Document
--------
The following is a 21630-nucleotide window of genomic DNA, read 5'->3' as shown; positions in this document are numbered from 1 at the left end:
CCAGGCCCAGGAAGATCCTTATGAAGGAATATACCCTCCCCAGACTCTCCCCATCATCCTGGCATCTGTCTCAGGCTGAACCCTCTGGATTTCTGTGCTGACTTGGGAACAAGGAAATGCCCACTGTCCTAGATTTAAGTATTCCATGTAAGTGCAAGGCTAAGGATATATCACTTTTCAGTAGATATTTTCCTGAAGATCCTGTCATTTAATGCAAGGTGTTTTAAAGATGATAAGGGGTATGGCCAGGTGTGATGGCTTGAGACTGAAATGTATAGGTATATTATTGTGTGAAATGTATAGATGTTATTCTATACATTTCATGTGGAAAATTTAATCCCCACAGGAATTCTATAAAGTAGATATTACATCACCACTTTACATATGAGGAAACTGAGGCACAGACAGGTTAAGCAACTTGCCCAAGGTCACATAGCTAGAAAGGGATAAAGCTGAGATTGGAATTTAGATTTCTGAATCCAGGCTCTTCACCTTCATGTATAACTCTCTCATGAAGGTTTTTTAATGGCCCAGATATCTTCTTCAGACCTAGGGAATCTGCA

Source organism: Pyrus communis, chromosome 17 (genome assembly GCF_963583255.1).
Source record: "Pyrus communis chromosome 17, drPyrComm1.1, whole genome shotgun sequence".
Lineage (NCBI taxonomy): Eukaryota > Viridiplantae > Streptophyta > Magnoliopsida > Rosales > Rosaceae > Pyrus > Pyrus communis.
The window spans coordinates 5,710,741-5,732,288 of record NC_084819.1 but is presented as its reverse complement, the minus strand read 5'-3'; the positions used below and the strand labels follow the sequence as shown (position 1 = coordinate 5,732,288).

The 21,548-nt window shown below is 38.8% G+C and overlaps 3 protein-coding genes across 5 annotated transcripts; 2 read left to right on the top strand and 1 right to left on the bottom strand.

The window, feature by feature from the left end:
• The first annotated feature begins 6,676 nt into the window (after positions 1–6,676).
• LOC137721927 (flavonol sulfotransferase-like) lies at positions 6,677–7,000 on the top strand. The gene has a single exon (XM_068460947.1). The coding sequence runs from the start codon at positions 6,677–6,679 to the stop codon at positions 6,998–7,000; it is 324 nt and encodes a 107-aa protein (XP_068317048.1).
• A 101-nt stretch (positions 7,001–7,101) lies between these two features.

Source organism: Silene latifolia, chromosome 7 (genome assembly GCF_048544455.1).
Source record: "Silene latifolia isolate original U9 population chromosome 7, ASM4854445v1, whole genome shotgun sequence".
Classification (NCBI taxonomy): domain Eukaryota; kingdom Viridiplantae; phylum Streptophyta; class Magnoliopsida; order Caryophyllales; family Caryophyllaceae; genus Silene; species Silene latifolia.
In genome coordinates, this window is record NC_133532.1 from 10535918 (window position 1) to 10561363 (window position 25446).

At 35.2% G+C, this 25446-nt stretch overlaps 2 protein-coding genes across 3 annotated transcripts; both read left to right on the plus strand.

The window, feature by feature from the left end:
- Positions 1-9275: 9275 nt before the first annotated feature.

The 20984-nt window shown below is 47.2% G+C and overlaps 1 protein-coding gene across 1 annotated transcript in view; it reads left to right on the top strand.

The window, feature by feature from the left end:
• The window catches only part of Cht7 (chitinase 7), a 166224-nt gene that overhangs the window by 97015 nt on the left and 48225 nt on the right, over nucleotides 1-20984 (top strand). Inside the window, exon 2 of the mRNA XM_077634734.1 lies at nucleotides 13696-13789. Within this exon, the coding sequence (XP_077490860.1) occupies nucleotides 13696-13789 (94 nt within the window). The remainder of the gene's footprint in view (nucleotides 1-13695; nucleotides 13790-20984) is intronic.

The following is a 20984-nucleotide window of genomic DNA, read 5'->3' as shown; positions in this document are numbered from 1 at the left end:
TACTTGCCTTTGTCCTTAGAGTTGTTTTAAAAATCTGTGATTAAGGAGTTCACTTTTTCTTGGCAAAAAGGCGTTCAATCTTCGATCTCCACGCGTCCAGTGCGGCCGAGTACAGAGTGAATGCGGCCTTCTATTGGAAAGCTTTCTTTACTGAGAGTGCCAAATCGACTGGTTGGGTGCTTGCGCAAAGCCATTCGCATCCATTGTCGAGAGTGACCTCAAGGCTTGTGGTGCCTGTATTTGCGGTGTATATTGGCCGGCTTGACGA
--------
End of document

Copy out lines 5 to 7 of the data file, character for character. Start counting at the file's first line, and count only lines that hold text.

Lineage (NCBI taxonomy): Eukaryota > Viridiplantae > Streptophyta > Magnoliopsida > Rosales > Rosaceae > Pyrus > Pyrus communis.
The window spans coordinates 5,710,741-5,732,288 of record NC_084819.1 but is presented as its reverse complement, the minus strand read 5'-3'; the positions used below and the strand labels follow the sequence as shown (position 1 = coordinate 5,732,288).

The 21,548-nt window shown below is 38.8% G+C and overlaps 3 protein-coding genes across 5 annotated transcripts; 2 read left to right on the top strand and 1 right to left on the bottom strand.